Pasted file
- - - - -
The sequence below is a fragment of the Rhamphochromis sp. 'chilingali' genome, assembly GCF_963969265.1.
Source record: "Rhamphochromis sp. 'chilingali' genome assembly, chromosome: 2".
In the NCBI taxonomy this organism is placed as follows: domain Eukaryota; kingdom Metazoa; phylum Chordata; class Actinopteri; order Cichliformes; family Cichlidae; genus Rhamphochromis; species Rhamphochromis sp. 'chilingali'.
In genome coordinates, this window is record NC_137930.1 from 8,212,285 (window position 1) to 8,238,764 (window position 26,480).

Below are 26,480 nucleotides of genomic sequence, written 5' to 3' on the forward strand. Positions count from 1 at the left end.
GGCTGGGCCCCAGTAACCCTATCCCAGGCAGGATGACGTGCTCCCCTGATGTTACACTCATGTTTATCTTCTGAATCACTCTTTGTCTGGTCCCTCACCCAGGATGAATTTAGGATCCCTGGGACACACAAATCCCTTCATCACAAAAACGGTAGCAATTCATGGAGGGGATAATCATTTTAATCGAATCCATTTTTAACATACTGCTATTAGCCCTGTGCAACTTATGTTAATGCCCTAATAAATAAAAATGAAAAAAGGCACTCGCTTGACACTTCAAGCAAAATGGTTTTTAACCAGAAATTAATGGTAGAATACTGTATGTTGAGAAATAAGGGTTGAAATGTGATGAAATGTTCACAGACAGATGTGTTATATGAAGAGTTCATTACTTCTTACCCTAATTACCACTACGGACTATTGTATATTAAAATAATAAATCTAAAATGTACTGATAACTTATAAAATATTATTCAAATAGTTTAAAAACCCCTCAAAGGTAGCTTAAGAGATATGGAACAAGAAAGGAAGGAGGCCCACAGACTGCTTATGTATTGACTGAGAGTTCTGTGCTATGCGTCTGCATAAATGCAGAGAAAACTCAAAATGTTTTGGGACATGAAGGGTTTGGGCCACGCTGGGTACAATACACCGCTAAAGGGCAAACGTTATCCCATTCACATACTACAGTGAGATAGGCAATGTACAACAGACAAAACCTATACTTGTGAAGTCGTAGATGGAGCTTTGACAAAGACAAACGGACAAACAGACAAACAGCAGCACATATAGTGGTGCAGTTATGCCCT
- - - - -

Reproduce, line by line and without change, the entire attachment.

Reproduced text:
The sequence below is a fragment of the Rhamphochromis sp. 'chilingali' genome, assembly GCF_963969265.1.
Source record: "Rhamphochromis sp. 'chilingali' genome assembly, chromosome: 2".
In the NCBI taxonomy this organism is placed as follows: domain Eukaryota; kingdom Metazoa; phylum Chordata; class Actinopteri; order Cichliformes; family Cichlidae; genus Rhamphochromis; species Rhamphochromis sp. 'chilingali'.
In genome coordinates, this window is record NC_137930.1 from 8,212,285 (window position 1) to 8,238,764 (window position 26,480).

Below are 26,480 nucleotides of genomic sequence, written 5' to 3' on the forward strand. Positions count from 1 at the left end.
GGCTGGGCCCCAGTAACCCTATCCCAGGCAGGATGACGTGCTCCCCTGATGTTACACTCATGTTTATCTTCTGAATCACTCTTTGTCTGGTCCCTCACCCAGGATGAATTTAGGATCCCTGGGACACACAAATCCCTTCATCACAAAAACGGTAGCAATTCATGGAGGGGATAATCATTTTAATCGAATCCATTTTTAACATACTGCTATTAGCCCTGTGCAACTTATGTTAATGCCCTAATAAATAAAAATGAAAAAAGGCACTCGCTTGACACTTCAAGCAAAATGGTTTTTAACCAGAAATTAATGGTAGAATACTGTATGTTGAGAAATAAGGGTTGAAATGTGATGAAATGTTCACAGACAGATGTGTTATATGAAGAGTTCATTACTTCTTACCCTAATTACCACTACGGACTATTGTATATTAAAATAATAAATCTAAAATGTACTGATAACTTATAAAATATTATTCAAATAGTTTAAAAACCCCTCAAAGGTAGCTTAAGAGATATGGAACAAGAAAGGAAGGAGGCCCACAGACTGCTTATGTATTGACTGAGAGTTCTGTGCTATGCGTCTGCATAAATGCAGAGAAAACTCAAAATGTTTTGGGACATGAAGGGTTTGGGCCACGCTGGGTACAATACACCGCTAAAGGGCAAACGTTATCCCATTCACATACTACAGTGAGATAGGCAATGTACAACAGACAAAACCTATACTTGTGAAGTCGTAGATGGAGCTTTGACAAAGACAAACGGACAAACAGACAAACAGCAGCACATATAGTGGTGCAGTTATGCCCT